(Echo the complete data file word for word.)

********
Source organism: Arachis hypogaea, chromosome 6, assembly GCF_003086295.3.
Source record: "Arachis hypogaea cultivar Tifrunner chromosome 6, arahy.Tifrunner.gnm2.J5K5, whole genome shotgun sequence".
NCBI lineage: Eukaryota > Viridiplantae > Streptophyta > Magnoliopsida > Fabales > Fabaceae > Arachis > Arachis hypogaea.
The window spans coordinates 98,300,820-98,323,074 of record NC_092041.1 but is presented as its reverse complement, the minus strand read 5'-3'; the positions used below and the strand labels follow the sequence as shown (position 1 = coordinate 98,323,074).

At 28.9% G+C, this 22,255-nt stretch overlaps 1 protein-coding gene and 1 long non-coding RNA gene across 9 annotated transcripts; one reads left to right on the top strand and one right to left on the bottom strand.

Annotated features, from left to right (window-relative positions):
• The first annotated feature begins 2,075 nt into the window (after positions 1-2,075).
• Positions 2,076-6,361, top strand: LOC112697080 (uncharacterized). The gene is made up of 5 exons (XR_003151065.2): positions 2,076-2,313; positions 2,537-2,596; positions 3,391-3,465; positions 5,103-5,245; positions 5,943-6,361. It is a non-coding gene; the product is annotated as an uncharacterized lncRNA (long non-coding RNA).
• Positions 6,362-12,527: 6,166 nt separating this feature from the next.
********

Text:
Source organism: Arachis hypogaea, chromosome 6, assembly GCF_003086295.3.
Source record: "Arachis hypogaea cultivar Tifrunner chromosome 6, arahy.Tifrunner.gnm2.J5K5, whole genome shotgun sequence".
NCBI lineage: Eukaryota > Viridiplantae > Streptophyta > Magnoliopsida > Fabales > Fabaceae > Arachis > Arachis hypogaea.
The window spans coordinates 98,300,820-98,323,074 of record NC_092041.1 but is presented as its reverse complement, the minus strand read 5'-3'; the positions used below and the strand labels follow the sequence as shown (position 1 = coordinate 98,323,074).

At 28.9% G+C, this 22,255-nt stretch overlaps 1 protein-coding gene and 1 long non-coding RNA gene across 9 annotated transcripts; one reads left to right on the top strand and one right to left on the bottom strand.

Annotated features, from left to right (window-relative positions):
• The first annotated feature begins 2,075 nt into the window (after positions 1-2,075).
• Positions 2,076-6,361, top strand: LOC112697080 (uncharacterized). The gene is made up of 5 exons (XR_003151065.2): positions 2,076-2,313; positions 2,537-2,596; positions 3,391-3,465; positions 5,103-5,245; positions 5,943-6,361. It is a non-coding gene; the product is annotated as an uncharacterized lncRNA (long non-coding RNA).
• Positions 6,362-12,527: 6,166 nt separating this feature from the next.